There is a simple solution to prevent an infection. Each time after a hunt or recreational swimming outing, you should clean the floppy ears of your dog.
How to maintain ear health
Dogs with floppy ears are at risk for ear infections since those lovable floppy ear flaps will keep your dog’s ears from air-drying after a bath or swimming. So if your dog has floppy ears, take extra-special care to ensure they are dried out as soon as possible!
You can avoid ear infections by putting cotton balls in your dog’s ears (pre-swim and certainly pre-bath), so after a swim or bath, make sure to dry out the insides of their ears as thoroughly as possible with a towel or more cotton balls. Never use q-tips on their fragile eardrums because it’s far too easy to puncture them.
It’s time to call the vet if your dog starts shaking his head repeatedly or without apparent cause, starts scratching at his ears, or if you find any redness around his ears.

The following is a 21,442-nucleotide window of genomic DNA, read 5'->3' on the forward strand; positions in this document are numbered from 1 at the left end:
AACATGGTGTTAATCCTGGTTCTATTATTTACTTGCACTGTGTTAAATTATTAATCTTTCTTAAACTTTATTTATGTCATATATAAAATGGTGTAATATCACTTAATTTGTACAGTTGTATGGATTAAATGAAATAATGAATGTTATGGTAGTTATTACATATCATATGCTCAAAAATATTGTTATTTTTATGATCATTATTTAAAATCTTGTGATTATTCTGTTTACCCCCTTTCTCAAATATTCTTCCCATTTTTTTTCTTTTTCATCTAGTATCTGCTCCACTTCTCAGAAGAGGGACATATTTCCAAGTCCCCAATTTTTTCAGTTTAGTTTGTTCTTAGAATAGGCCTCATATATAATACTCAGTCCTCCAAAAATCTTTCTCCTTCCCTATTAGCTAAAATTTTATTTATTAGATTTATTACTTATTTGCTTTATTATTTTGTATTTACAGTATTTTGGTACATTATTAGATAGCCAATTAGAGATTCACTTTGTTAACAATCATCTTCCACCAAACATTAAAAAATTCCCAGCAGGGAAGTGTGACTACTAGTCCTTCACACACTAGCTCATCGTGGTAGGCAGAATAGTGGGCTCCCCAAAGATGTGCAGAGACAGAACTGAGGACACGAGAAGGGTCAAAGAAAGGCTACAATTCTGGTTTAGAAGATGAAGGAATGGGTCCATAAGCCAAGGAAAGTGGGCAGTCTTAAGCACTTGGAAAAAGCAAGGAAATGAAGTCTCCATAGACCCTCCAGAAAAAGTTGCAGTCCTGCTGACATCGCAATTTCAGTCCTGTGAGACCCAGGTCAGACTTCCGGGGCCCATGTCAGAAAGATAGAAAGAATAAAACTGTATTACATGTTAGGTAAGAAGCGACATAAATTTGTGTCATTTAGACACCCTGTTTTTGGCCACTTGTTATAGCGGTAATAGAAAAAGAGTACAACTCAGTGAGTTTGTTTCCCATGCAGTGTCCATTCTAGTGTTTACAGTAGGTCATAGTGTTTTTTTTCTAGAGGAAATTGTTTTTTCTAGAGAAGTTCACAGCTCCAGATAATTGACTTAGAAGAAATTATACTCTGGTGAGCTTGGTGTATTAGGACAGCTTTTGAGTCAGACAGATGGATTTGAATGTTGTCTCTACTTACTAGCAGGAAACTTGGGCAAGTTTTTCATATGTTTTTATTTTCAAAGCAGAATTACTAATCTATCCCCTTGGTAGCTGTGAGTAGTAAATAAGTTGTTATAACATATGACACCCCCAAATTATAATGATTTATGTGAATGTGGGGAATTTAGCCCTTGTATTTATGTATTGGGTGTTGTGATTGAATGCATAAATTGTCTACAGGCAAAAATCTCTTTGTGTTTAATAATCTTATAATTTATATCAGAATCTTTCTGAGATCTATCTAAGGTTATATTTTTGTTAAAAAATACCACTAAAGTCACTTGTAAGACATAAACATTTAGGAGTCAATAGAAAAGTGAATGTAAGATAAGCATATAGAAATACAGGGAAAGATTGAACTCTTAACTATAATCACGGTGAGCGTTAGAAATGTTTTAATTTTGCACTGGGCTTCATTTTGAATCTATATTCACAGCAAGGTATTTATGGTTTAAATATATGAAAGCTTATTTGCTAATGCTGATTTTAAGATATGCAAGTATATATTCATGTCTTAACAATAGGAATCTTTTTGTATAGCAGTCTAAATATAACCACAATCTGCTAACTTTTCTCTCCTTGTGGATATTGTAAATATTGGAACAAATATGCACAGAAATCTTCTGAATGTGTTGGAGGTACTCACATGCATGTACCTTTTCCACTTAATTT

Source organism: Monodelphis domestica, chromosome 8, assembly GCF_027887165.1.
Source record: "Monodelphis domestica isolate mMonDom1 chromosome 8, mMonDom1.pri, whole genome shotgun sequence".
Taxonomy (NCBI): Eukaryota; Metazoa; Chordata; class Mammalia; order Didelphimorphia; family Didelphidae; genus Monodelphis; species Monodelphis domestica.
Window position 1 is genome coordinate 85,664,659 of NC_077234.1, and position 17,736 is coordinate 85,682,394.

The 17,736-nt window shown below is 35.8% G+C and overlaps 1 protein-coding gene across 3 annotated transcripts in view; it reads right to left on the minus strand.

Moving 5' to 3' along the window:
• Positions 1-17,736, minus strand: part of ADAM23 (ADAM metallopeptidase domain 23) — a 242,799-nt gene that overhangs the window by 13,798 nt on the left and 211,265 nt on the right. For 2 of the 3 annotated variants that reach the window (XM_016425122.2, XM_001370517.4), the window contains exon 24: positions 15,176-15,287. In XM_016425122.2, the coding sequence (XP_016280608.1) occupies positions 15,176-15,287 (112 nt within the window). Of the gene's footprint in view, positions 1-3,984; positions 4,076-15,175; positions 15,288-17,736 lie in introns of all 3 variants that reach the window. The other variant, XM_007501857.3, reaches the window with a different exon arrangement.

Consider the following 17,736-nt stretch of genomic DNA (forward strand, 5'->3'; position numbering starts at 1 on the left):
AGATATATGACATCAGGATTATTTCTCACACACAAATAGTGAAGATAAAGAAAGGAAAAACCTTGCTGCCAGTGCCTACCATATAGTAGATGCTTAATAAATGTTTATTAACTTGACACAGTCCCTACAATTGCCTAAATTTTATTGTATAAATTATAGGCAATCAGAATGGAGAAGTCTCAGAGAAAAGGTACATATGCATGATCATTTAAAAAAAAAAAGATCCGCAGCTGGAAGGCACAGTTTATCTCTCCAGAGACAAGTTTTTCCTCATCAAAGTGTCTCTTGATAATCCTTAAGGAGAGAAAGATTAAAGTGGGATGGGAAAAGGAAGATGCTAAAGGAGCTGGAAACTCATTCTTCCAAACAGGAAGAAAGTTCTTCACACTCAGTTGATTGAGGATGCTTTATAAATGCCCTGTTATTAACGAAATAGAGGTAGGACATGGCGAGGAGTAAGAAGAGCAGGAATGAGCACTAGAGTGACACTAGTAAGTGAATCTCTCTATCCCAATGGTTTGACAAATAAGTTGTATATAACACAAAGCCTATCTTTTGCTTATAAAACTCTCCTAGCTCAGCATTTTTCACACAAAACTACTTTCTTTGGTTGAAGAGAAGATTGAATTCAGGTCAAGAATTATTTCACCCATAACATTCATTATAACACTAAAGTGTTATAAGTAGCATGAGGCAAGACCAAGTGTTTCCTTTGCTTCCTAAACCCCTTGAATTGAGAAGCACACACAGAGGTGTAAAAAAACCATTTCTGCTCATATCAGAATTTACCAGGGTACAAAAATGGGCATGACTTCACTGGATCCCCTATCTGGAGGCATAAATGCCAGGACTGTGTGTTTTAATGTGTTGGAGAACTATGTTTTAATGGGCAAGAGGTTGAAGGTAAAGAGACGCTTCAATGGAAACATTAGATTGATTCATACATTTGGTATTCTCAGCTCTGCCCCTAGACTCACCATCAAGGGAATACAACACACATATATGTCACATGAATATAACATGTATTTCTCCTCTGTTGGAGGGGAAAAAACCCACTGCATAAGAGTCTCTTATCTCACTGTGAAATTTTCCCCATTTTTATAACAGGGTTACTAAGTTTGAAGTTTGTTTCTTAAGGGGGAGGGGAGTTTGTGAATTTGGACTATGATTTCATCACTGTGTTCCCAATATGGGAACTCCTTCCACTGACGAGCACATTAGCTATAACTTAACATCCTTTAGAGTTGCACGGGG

Ear infections in dogs are simple to treat (just as they are in humans), but they can spread deep into the ear canal and cause immense pain if left untreated.
Hunting dogs’ floppy ears are a result of domestication.
Years of studies and experiments have revealed that humans bred only the tamest of dogs to have more friendly and obedient hunting buddies.
That led to some unpredictable changes in our four-legged friends’ bodies, like, i.e., lighter color of their coats, smaller jaws and teeth, curved tails, and floppy ears.
There are some perceived benefits from the floppy ears, such as scent gathering, fewer insect bites, easier movement through cover, and looking less aggressive.
While none of these were intended, they are still great benefits to the dog.